This module can be studied on a standalone basis or as part of the Certificate in Terrorism Studies
During your studies you will gain an understanding of:
Download the full Certificate in Terrorism Studies prospectus here
The word ‘cyberterrorism’ brings to mind science-fiction villains with awesome but ill-understood powers. In reality, terrorist hackers of the sort seen in Hollywood films don’t exist – at least, not yet. What does exist today is a complicated set of overlapping issues: computer crime, cyber-activism, the use of the Internet by terrorist groups and, increasingly, sophisticated forms of what looks like state-backed ‘cyberwar’. Whether or not any of this counts as real ‘cyberterrorism’ is a matter of debate.
The word ‘cyberterrorism’ does not so much refer to an actually existing type of terrorism. Rather, it is a way of thinking about the coming together of two different types of issue: terrorism on the one hand, and threats emanating from cyberspace on the other. As such, there has always been a speculative quality to the term. Over the course of this module, students will be able to make up their mind on whether any of the cyberthreats which exist today count as cyberterrorism, and how likely it is that we will see genuine cyberterrorism in the near future.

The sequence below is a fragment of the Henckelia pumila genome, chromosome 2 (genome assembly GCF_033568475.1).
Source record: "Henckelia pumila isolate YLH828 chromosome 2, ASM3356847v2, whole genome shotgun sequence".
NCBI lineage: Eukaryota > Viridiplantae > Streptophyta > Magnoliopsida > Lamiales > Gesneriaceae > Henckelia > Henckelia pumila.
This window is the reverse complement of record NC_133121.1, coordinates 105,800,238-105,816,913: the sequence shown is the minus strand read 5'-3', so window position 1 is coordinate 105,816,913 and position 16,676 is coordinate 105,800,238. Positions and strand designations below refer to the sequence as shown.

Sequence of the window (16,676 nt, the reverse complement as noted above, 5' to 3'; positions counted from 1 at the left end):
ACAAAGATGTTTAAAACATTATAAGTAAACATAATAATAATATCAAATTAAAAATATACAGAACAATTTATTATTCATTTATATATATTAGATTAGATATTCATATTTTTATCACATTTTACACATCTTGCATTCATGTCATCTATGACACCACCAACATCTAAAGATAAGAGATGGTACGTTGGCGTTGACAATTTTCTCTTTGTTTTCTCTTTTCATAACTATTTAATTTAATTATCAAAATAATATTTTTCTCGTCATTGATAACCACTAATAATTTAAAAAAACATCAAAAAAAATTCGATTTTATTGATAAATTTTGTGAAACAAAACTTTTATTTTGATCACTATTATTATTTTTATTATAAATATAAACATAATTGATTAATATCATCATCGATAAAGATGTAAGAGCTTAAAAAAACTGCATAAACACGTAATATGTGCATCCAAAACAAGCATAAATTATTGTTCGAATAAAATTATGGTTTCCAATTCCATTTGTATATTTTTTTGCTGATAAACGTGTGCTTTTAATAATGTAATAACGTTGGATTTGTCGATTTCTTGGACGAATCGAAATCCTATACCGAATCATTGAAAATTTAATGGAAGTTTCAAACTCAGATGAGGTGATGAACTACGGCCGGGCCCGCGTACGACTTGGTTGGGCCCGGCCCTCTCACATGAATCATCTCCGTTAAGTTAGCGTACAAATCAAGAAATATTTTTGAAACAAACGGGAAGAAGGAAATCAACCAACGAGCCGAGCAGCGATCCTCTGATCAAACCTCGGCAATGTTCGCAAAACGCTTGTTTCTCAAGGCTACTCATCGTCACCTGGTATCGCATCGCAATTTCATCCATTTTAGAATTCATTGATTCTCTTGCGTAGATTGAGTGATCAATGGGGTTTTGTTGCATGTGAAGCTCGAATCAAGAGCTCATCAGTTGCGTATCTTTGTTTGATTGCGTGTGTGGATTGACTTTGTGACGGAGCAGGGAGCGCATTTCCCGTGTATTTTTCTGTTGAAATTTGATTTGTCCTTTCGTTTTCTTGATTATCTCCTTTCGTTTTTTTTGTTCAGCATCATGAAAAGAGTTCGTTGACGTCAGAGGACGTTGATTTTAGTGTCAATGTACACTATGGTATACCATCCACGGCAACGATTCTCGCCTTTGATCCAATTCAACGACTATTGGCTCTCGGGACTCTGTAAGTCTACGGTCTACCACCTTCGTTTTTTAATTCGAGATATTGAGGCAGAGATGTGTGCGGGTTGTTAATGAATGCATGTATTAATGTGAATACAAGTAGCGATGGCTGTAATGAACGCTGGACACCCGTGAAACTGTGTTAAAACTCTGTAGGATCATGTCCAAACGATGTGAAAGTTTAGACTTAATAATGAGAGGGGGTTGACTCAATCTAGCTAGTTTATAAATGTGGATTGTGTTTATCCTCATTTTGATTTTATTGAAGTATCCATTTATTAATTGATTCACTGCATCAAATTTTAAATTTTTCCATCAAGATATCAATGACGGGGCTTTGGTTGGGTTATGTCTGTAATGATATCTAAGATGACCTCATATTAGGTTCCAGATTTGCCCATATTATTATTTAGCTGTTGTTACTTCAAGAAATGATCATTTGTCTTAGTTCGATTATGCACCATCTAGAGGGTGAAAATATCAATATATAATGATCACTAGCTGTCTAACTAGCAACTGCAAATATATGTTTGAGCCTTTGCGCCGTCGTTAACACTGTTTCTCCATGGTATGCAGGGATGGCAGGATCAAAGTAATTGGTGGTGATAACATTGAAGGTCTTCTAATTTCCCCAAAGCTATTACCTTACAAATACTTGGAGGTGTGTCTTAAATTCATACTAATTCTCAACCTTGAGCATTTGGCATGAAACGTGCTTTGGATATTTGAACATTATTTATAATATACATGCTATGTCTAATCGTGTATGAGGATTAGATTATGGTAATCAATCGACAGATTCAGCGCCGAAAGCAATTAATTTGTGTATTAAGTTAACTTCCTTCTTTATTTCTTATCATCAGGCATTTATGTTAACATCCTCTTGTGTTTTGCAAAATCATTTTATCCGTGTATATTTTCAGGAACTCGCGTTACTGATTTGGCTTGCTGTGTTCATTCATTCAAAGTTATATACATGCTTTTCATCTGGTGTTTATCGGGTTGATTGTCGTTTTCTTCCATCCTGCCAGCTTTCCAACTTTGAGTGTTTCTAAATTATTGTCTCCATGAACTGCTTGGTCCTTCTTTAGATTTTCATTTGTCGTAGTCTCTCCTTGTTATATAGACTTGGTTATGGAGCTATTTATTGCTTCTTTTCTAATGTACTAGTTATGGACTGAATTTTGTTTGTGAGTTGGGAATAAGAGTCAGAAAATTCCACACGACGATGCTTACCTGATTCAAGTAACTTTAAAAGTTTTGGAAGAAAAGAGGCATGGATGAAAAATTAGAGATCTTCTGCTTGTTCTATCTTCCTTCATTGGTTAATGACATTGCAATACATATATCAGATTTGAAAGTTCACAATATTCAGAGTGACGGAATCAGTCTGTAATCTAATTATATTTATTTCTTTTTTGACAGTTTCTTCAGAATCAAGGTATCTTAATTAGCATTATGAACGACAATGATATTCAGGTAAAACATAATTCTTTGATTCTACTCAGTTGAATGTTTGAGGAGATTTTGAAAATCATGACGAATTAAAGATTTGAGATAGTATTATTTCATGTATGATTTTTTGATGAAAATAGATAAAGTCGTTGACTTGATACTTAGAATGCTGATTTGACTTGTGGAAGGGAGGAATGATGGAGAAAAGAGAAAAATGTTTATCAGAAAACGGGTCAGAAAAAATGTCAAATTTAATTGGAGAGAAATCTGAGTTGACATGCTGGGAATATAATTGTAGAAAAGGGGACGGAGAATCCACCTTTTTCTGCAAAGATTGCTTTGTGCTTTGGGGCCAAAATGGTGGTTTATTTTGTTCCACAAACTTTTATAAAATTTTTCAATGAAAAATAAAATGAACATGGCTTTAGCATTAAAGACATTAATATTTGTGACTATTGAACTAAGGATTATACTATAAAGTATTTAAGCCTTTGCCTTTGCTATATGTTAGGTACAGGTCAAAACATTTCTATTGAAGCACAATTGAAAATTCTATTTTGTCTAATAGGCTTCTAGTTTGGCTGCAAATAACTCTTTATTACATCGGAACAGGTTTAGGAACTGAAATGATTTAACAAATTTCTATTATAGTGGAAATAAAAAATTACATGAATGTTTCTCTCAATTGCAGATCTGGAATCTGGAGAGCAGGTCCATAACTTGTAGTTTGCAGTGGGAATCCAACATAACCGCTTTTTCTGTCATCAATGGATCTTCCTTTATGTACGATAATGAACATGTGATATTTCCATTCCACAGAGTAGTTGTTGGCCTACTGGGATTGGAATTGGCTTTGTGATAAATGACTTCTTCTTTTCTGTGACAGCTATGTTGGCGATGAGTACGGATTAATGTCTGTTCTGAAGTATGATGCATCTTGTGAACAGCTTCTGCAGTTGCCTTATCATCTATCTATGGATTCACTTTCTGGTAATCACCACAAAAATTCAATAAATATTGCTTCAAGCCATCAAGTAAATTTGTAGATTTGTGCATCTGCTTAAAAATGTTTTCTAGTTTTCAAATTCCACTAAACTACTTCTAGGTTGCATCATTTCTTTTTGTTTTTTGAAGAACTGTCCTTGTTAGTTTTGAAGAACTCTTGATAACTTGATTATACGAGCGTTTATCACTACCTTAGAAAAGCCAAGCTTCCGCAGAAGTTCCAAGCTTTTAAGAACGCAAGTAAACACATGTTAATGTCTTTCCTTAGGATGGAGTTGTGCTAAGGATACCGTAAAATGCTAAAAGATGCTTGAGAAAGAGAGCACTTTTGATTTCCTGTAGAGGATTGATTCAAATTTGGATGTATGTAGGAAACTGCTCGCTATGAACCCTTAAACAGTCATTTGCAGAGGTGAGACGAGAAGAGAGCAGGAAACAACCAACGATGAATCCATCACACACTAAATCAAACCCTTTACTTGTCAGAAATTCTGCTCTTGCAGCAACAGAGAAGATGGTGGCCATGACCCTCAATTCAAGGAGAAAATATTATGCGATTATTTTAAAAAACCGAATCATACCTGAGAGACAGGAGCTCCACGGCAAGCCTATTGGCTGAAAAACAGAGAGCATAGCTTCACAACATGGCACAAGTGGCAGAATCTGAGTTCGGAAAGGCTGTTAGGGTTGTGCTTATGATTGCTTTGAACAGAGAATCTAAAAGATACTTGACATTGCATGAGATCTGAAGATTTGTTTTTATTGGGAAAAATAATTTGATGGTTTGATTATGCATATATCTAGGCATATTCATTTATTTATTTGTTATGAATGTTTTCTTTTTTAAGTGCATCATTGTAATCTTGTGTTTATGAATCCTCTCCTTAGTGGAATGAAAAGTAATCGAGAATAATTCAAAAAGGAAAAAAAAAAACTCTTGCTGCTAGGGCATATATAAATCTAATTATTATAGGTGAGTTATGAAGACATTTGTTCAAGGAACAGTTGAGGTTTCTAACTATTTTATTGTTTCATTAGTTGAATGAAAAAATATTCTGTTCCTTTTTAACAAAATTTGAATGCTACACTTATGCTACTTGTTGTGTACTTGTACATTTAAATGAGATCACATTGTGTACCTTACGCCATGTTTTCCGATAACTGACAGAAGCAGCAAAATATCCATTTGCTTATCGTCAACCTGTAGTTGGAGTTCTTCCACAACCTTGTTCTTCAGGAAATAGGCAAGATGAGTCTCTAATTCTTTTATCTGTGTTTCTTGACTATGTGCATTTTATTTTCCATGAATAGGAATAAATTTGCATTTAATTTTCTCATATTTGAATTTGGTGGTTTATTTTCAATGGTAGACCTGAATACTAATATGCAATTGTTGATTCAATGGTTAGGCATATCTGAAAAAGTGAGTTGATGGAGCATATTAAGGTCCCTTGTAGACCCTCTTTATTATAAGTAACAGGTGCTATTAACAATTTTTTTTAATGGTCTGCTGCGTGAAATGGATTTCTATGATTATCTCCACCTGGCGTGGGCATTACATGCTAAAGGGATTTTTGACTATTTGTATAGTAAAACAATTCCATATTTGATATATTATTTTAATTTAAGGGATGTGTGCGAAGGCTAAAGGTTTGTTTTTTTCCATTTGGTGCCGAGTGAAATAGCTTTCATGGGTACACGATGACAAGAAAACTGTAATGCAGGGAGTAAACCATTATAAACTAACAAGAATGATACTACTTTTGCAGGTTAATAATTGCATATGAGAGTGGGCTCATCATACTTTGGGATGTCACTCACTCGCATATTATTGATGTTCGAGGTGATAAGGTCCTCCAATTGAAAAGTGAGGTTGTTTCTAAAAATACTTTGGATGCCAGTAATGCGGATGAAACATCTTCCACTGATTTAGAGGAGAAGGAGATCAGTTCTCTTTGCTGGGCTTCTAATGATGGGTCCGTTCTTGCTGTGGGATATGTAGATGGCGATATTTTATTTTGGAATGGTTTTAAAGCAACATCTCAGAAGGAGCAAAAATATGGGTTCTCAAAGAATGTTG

While the word ‘cyberterrorism’ may not have been invented until the mid 1980s, it relates closely to a somewhat older concept: ‘information war’, a term which seems to have been coined by another security analyst, Thomas P. Rona, in a report for Boeing in 1976 entitled “Weapon Systems and Information War”. Although Rona’s report was primarily concerned with the development of military weapons systems up to his own time, many of his more general observations seem extremely prescient. In particular, his observations included that:
The module is designed to be studied over four weeks:
Week 1: Understand the main definitional and conceptual issues needed to assess why the idea of ‘cyberterrorism’ may be relevant, and how it may be distinguished from other phenomena. Understand the culture and practice of computer hacking.
Week 2: Gain a basic technical understanding of how the Internet works, and how it can be illegally exploited.
Week 3: Understand how the Internet is used as a weapon and a resource by activists, terrorists and governments.
Week 4: Understand the general principles of cybersecurity, and especially the political and legal issues at stake in developing regimes against cybercrime and, potentially, cyberterrorism.
Study modules individually or as part of the Certificate in Terrorism Studies.
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